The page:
President Bush said on Tuesday that younger workers were counting on a fictional trust fund for their future retirement benefits, as he pressed his case for changes to Social Security in the face of continuing doubts among fellow Republicans.
“A lot of people in America think there’s a trust,” Bush told a forum here, shortly after he stopped off at the Bureau of Public Debt, the agency that keeps records on the nation’s debt.
“But that’s not the way it works,” he said. “There is no trust fund — just IOUs.”
While Bush ratcheted up his warnings about Social Security’s finances, a key Republican, U.S. Sen. Charles Grassley of Iowa, raised further doubts about whether Congress would act on the president’s plan if public support remains lukewarm.
“If he doesn’t raise the issue to the point (where there is) intensity coming from more people, I don’t know if we are going to be able to do anything in Congress even though it is my intent to make it happen,” Grassley, chairman of the Senate Finance Committee, told a tax conference.
Bush has made little headway in persuading Americans of the need to revamp the 7-decade-old retirement system, with polls showing support for his plan has weakened since he launched his push for it in his Feb. 2 State of the Union address.
In comments to reporters Monday evening, Grassley suggested that Bush’s plan for private retirement accounts funded through Social Security payroll taxes would have “less viability” than other plans. Last week Grassley said he was open to compromise on how big the accounts are.
Bush, who is a little more than halfway through a 60-day blitz aimed at selling his Social Security proposal, has repeatedly appealed to Democrats to try to craft a bipartisan plan.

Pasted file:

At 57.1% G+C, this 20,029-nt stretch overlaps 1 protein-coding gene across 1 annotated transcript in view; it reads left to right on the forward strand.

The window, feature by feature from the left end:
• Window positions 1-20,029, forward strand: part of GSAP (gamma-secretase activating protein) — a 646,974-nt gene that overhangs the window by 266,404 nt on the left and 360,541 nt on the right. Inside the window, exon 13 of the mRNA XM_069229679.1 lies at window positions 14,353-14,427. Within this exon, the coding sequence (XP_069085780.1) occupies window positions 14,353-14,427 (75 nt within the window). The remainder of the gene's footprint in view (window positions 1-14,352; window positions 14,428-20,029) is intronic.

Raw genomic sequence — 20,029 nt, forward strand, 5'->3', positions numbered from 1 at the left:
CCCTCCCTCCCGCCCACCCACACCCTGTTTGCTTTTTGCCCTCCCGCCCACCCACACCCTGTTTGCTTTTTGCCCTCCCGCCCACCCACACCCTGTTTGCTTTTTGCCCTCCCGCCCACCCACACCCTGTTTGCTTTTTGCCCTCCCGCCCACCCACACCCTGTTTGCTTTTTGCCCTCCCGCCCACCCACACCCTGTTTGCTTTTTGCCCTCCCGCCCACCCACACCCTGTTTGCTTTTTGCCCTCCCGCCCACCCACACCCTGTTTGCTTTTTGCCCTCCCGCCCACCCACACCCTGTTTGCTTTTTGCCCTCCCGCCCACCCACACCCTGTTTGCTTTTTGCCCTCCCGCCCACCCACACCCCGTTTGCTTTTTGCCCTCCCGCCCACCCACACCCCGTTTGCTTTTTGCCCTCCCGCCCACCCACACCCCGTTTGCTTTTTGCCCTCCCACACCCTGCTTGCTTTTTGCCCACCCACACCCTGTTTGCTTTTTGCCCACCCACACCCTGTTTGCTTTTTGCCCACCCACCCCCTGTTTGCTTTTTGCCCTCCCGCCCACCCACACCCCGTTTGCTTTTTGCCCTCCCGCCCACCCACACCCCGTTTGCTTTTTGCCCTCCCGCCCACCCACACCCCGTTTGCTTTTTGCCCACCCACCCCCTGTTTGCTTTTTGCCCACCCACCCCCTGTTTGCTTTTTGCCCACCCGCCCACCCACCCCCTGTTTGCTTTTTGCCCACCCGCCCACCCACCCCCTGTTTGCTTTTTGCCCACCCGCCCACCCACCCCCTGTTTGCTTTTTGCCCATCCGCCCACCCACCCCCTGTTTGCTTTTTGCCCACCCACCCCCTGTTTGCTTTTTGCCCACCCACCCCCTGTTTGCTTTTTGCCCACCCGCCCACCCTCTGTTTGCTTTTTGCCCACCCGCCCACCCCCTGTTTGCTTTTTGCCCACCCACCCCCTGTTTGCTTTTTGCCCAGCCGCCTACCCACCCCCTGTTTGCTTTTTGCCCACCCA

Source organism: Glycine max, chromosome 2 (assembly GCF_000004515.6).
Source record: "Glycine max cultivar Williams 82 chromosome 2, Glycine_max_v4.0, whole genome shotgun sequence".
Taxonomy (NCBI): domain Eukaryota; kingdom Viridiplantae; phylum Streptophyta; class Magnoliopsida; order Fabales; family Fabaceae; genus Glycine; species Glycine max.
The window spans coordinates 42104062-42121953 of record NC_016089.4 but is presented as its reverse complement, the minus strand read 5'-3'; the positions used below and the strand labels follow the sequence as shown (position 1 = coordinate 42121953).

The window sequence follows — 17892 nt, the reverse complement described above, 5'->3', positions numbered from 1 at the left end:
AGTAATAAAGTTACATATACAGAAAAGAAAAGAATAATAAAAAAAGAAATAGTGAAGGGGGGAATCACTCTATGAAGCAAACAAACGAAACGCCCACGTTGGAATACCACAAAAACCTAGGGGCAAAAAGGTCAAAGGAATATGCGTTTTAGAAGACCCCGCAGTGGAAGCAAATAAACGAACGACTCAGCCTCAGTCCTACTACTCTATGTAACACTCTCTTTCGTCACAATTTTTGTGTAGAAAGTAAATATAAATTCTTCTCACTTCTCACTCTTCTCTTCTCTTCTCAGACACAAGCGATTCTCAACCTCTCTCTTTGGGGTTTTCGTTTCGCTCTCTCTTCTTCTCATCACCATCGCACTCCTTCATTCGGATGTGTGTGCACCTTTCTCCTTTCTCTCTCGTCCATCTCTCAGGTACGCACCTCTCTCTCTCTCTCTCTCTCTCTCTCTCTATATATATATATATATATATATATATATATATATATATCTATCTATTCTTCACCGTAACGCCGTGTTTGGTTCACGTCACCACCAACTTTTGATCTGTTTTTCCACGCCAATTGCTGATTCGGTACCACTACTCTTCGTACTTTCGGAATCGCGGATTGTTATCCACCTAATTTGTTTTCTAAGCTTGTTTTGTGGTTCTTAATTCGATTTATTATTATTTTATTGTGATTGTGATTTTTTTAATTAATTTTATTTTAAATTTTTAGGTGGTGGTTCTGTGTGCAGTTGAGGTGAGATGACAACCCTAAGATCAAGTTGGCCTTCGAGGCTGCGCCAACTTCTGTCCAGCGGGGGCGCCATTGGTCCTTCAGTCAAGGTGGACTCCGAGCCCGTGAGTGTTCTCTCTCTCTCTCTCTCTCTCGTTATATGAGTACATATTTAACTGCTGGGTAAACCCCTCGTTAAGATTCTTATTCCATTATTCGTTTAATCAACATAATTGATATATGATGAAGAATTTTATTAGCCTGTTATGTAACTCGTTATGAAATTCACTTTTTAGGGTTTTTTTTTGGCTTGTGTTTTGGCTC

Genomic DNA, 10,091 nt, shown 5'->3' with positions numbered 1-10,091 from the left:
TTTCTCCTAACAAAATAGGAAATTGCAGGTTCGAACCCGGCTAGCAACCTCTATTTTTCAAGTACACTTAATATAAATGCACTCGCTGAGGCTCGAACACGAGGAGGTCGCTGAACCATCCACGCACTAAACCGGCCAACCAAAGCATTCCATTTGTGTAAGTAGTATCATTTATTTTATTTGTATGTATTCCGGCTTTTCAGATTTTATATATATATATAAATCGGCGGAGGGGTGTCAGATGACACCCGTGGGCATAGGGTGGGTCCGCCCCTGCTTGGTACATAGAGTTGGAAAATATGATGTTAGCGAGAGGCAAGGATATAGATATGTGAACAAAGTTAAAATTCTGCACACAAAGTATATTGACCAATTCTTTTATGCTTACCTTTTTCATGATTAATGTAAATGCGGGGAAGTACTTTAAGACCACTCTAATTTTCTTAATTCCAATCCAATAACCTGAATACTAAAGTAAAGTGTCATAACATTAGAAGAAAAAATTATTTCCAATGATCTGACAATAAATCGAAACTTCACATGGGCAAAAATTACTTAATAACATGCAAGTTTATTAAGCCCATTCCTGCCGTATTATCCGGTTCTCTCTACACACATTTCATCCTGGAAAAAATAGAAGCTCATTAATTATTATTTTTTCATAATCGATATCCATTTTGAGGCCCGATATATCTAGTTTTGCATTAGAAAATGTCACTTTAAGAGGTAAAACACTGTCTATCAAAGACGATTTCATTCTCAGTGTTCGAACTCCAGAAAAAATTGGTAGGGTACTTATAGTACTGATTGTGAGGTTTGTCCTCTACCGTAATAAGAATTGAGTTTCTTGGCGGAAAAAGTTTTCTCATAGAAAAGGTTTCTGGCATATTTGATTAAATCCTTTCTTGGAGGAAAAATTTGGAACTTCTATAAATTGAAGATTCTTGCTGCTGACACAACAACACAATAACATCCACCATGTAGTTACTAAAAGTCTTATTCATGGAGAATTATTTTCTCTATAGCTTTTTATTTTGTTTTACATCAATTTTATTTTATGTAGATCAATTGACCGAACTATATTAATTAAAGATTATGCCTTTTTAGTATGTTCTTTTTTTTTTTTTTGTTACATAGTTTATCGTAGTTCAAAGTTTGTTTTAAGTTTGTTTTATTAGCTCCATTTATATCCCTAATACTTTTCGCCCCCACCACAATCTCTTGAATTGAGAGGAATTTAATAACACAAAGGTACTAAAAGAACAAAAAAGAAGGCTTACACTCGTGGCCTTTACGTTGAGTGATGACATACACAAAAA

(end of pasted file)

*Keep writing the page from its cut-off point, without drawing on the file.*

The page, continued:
But Democrats responded to his warnings with criticism that Bush himself was responsible for endangering the program by squandering budget surpluses.
In a letter to Bush, Senate Democratic leader Harry Reid of Nevada and House Democratic leader Nancy Pelosi of California said: “We urge you to commit to paying back every Social Security dollar that has been used for other purposes.”
Bush inherited a budget surplus from his predecessor Democratic President Bill Clinton but that has given way to record deficits. Democrats blame his tax cuts and the Iraq war for the red ink while Bush and his aides contend that a recession and the Sept. 11, 2001, attacks were to blame.
Democrats also accused Bush of recklessness in suggesting the trust fund does not exist.
“These statements could raise needless doubts among American and foreign investors about the United States’ willingness to meet its fiscal obligations. This has potentially broad ranging and damaging implications for our economy,” Reid and Pelosi said.
A report last month by the Social Security trustees forecast that in 2017, the system would beginning paying out more in benefits than it collects in payroll taxes. It said the trust fund of accumulated Social Security assets would run out in 2041. But even when the fund is exhausted, tax revenues could continue to pay 74 percent of the benefits.
(Additional reporting by Toby Zakaria and Donna Smith)
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